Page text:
As September fades towards its dying embers, it is almost impossible to escape the thought that summer is but a memory and that the autumn season is upon us. This is a cause of sorrow for many and, accordingly, in art autumn is a season that is traditionally associated with melancholy. In Keats’ poem To Autumn, for example, he describes the season as a time of “mellow fruitfulness”; while the autumn-themed poetry of W B Yeats and the French poet Paul Verlaine is similarly characterised by a strong sense of sorrow. In contrast, I for one always look forward to the beginning of October as being, in my eyes at least, the official start of autumn in this country. Summer wanes and the year slouches on towards winter, green things fade and twilight comes earlier, but I don’t see this as any reason for despair. On the contrary, with the promise of Halloween and Bonfire Night casting their long and delicious shadows over the season, for me it is a time to revel in the still cold night and the falling leaves which echo the fall of the year. If you listen closely, you can already hear the steady beat of the drums of autumn.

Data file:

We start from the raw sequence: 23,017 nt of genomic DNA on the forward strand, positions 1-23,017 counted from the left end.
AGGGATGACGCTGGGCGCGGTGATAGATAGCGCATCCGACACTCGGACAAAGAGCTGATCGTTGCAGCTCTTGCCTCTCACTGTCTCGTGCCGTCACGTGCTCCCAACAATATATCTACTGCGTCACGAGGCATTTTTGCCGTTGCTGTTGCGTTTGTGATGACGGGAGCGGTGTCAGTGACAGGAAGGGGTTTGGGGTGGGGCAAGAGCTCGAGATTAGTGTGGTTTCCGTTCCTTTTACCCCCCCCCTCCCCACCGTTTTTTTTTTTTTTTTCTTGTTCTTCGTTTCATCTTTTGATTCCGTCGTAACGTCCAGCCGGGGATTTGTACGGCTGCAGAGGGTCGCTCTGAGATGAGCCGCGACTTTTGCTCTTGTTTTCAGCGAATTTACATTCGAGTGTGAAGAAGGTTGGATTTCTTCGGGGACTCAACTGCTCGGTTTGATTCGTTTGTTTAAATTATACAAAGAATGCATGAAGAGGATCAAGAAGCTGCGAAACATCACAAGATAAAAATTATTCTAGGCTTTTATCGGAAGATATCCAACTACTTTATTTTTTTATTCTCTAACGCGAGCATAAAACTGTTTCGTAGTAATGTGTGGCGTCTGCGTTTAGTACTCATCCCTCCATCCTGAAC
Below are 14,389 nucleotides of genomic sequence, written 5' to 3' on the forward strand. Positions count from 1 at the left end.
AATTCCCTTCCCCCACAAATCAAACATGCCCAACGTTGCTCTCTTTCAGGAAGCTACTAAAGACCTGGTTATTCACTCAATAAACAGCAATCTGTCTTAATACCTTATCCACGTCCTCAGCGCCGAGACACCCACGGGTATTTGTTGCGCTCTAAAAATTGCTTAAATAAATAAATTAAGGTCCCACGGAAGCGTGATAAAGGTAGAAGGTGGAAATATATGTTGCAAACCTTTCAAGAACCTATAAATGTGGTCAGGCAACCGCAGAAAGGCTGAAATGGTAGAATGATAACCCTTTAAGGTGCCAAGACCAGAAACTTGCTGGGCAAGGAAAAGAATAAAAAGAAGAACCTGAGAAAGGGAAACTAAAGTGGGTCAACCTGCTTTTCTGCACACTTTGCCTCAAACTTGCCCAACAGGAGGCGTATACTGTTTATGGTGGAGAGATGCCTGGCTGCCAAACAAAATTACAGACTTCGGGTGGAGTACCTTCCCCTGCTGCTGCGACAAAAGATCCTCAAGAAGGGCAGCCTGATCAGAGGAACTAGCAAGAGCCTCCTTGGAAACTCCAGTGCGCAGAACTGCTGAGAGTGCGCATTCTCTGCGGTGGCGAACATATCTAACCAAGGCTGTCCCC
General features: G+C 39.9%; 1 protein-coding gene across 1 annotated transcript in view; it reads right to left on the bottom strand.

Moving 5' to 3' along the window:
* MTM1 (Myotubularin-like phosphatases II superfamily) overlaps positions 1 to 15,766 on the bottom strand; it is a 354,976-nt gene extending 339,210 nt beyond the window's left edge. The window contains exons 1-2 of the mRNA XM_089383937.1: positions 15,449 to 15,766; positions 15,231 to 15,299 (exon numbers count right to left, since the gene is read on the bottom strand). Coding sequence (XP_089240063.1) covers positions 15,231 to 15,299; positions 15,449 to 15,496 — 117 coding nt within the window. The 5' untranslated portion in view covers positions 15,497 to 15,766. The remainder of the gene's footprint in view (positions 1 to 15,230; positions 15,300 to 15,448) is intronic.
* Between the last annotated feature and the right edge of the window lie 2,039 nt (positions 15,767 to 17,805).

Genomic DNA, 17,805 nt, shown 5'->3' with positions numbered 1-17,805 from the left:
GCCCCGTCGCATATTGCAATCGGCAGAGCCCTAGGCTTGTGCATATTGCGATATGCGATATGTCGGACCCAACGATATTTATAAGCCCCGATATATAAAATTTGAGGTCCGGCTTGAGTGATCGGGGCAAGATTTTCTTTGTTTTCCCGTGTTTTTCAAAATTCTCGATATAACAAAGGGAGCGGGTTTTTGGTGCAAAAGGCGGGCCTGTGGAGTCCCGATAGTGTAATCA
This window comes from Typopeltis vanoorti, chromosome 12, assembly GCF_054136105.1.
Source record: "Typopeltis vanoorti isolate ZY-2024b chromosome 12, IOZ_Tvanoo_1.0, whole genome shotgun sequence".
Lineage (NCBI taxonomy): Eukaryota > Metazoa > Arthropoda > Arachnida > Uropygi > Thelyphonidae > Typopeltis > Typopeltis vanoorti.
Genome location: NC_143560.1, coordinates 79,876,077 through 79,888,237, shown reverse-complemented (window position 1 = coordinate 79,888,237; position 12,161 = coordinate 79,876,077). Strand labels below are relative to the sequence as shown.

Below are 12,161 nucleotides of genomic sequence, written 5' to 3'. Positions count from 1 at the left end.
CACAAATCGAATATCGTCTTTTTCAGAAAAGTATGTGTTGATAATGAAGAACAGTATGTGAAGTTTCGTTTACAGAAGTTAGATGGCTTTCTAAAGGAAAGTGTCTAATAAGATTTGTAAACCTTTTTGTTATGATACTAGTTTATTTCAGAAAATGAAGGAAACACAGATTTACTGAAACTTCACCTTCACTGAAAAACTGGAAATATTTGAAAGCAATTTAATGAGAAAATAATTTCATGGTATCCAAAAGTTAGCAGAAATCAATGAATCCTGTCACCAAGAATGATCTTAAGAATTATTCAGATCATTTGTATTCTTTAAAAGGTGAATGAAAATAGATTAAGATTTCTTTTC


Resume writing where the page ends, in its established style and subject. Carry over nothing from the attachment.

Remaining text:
Cantre’r Gwaelod is a legendary ancient sunken kingdom said to have occupied a tract of fertile land lying between Ramsey Island and Bardsey Island in what is now Cardigan Bay to the west of Wales. It has been described as a ‘Welsh Atlantis’ and has featured in folklore, literature and song. Many versions of the Cantre’r Gwaelod legend exist; having been passed down from generation to generation. There was a time when, if you looked out towards Ireland from the Dyfi Estuary, you would see fertile lands stretching out some 20 miles into what is now Cardigan Bay. Until the 17th Century, this lost land was called Maes Gwyddno (the land of Gwyddno) ruled as part of the Kingdom of Meirionnydd by King Gwyddno Garanhir (Longshanks), who was born circa 520 AD. But the legend which is known and told today, calls the land Cantre’r Gwaelod (the Lowland Hundred). This early legend has it that the land was drowned when the priestess of a fairy well allowed the water to overflow. Even today, it is said in the nearby town of Aberdyfi that if you listen closely you can hear the bells of the lost city ringing out from under the sea, especially on quiet Sunday mornings…